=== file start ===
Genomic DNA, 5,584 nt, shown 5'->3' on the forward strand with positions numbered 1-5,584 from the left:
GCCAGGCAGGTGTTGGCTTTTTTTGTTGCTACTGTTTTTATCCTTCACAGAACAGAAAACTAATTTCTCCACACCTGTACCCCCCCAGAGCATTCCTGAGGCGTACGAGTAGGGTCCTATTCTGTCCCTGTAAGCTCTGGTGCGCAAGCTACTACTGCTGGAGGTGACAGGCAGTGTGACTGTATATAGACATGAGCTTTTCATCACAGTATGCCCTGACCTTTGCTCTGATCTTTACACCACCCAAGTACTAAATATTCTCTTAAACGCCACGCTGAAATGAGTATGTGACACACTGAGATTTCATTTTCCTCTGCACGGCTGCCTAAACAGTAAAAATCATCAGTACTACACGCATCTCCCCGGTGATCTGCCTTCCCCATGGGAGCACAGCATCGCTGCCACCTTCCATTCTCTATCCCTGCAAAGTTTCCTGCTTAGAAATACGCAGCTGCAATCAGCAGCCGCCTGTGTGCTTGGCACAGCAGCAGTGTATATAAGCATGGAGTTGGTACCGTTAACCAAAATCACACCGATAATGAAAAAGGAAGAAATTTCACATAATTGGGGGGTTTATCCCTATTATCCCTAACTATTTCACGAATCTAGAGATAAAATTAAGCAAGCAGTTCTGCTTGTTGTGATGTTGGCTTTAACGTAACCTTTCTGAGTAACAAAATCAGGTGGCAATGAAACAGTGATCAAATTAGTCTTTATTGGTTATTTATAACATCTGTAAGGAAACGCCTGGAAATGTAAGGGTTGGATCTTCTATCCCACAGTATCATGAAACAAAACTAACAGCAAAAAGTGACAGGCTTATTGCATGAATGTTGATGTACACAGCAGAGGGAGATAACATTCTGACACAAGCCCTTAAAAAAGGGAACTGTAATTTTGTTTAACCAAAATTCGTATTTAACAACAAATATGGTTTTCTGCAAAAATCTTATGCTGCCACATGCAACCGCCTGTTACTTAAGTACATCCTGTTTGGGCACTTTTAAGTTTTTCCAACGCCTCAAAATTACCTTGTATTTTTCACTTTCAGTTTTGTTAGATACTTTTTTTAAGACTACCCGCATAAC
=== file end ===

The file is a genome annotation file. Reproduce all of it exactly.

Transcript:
Genomic DNA, 5,584 nt, shown 5'->3' on the forward strand with positions numbered 1-5,584 from the left:
GCCAGGCAGGTGTTGGCTTTTTTTGTTGCTACTGTTTTTATCCTTCACAGAACAGAAAACTAATTTCTCCACACCTGTACCCCCCCAGAGCATTCCTGAGGCGTACGAGTAGGGTCCTATTCTGTCCCTGTAAGCTCTGGTGCGCAAGCTACTACTGCTGGAGGTGACAGGCAGTGTGACTGTATATAGACATGAGCTTTTCATCACAGTATGCCCTGACCTTTGCTCTGATCTTTACACCACCCAAGTACTAAATATTCTCTTAAACGCCACGCTGAAATGAGTATGTGACACACTGAGATTTCATTTTCCTCTGCACGGCTGCCTAAACAGTAAAAATCATCAGTACTACACGCATCTCCCCGGTGATCTGCCTTCCCCATGGGAGCACAGCATCGCTGCCACCTTCCATTCTCTATCCCTGCAAAGTTTCCTGCTTAGAAATACGCAGCTGCAATCAGCAGCCGCCTGTGTGCTTGGCACAGCAGCAGTGTATATAAGCATGGAGTTGGTACCGTTAACCAAAATCACACCGATAATGAAAAAGGAAGAAATTTCACATAATTGGGGGGTTTATCCCTATTATCCCTAACTATTTCACGAATCTAGAGATAAAATTAAGCAAGCAGTTCTGCTTGTTGTGATGTTGGCTTTAACGTAACCTTTCTGAGTAACAAAATCAGGTGGCAATGAAACAGTGATCAAATTAGTCTTTATTGGTTATTTATAACATCTGTAAGGAAACGCCTGGAAATGTAAGGGTTGGATCTTCTATCCCACAGTATCATGAAACAAAACTAACAGCAAAAAGTGACAGGCTTATTGCATGAATGTTGATGTACACAGCAGAGGGAGATAACATTCTGACACAAGCCCTTAAAAAAGGGAACTGTAATTTTGTTTAACCAAAATTCGTATTTAACAACAAATATGGTTTTCTGCAAAAATCTTATGCTGCCACATGCAACCGCCTGTTACTTAAGTACATCCTGTTTGGGCACTTTTAAGTTTTTCCAACGCCTCAAAATTACCTTGTATTTTTCACTTTCAGTTTTGTTAGATACTTTTTTTAAGACTACCCGCATAAC